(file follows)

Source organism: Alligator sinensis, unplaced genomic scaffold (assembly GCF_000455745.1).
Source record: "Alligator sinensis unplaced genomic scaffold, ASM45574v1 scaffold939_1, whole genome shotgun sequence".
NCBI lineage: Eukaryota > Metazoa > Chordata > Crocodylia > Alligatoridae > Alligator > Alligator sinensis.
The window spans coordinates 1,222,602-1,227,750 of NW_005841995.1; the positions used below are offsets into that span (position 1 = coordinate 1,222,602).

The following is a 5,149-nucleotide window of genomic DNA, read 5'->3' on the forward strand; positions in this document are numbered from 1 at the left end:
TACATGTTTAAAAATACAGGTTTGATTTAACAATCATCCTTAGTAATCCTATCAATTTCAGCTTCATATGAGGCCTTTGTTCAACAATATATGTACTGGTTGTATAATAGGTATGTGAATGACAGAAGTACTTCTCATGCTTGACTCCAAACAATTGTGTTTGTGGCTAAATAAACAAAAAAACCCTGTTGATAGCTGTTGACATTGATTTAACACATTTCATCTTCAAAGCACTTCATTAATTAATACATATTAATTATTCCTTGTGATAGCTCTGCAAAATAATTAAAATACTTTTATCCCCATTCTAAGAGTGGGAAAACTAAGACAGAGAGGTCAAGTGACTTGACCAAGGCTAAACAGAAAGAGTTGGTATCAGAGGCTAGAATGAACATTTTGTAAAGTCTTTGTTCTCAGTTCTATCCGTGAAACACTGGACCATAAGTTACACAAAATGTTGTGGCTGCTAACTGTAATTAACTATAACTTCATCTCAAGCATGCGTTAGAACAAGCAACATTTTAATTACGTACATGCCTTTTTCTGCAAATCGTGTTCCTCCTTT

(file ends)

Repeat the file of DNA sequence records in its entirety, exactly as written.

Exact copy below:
Source organism: Alligator sinensis, unplaced genomic scaffold (assembly GCF_000455745.1).
Source record: "Alligator sinensis unplaced genomic scaffold, ASM45574v1 scaffold939_1, whole genome shotgun sequence".
NCBI lineage: Eukaryota > Metazoa > Chordata > Crocodylia > Alligatoridae > Alligator > Alligator sinensis.
The window spans coordinates 1,222,602-1,227,750 of NW_005841995.1; the positions used below are offsets into that span (position 1 = coordinate 1,222,602).

The following is a 5,149-nucleotide window of genomic DNA, read 5'->3' on the forward strand; positions in this document are numbered from 1 at the left end:
TACATGTTTAAAAATACAGGTTTGATTTAACAATCATCCTTAGTAATCCTATCAATTTCAGCTTCATATGAGGCCTTTGTTCAACAATATATGTACTGGTTGTATAATAGGTATGTGAATGACAGAAGTACTTCTCATGCTTGACTCCAAACAATTGTGTTTGTGGCTAAATAAACAAAAAAACCCTGTTGATAGCTGTTGACATTGATTTAACACATTTCATCTTCAAAGCACTTCATTAATTAATACATATTAATTATTCCTTGTGATAGCTCTGCAAAATAATTAAAATACTTTTATCCCCATTCTAAGAGTGGGAAAACTAAGACAGAGAGGTCAAGTGACTTGACCAAGGCTAAACAGAAAGAGTTGGTATCAGAGGCTAGAATGAACATTTTGTAAAGTCTTTGTTCTCAGTTCTATCCGTGAAACACTGGACCATAAGTTACACAAAATGTTGTGGCTGCTAACTGTAATTAACTATAACTTCATCTCAAGCATGCGTTAGAACAAGCAACATTTTAATTACGTACATGCCTTTTTCTGCAAATCGTGTTCCTCCTTT